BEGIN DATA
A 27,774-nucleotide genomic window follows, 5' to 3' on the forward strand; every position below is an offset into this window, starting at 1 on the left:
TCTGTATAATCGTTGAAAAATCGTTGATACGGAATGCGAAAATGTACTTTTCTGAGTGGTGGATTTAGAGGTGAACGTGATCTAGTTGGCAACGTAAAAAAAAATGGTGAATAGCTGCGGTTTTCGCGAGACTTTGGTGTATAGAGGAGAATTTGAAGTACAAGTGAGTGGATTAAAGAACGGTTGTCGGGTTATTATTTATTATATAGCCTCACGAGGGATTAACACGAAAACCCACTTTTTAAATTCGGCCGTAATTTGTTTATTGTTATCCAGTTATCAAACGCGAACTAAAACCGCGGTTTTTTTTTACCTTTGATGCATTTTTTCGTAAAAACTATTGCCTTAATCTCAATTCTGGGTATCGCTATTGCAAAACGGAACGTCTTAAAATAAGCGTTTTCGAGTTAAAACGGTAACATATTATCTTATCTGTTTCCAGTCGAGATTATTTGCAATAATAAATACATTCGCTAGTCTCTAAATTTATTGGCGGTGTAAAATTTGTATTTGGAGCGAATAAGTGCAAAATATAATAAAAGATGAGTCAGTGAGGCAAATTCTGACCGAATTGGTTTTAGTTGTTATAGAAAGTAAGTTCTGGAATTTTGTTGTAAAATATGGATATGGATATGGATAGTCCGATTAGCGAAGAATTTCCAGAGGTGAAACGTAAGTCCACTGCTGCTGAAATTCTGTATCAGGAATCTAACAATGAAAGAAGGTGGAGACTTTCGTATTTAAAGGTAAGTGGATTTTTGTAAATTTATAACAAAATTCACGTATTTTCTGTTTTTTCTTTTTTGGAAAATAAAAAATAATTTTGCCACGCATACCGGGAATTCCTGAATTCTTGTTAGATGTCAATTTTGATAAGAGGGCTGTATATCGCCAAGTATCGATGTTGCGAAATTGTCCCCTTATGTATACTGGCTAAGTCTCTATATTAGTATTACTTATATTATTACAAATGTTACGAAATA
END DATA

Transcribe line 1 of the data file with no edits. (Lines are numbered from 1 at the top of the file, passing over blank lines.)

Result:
A 27,774-nucleotide genomic window follows, 5' to 3' on the forward strand; every position below is an offset into this window, starting at 1 on the left: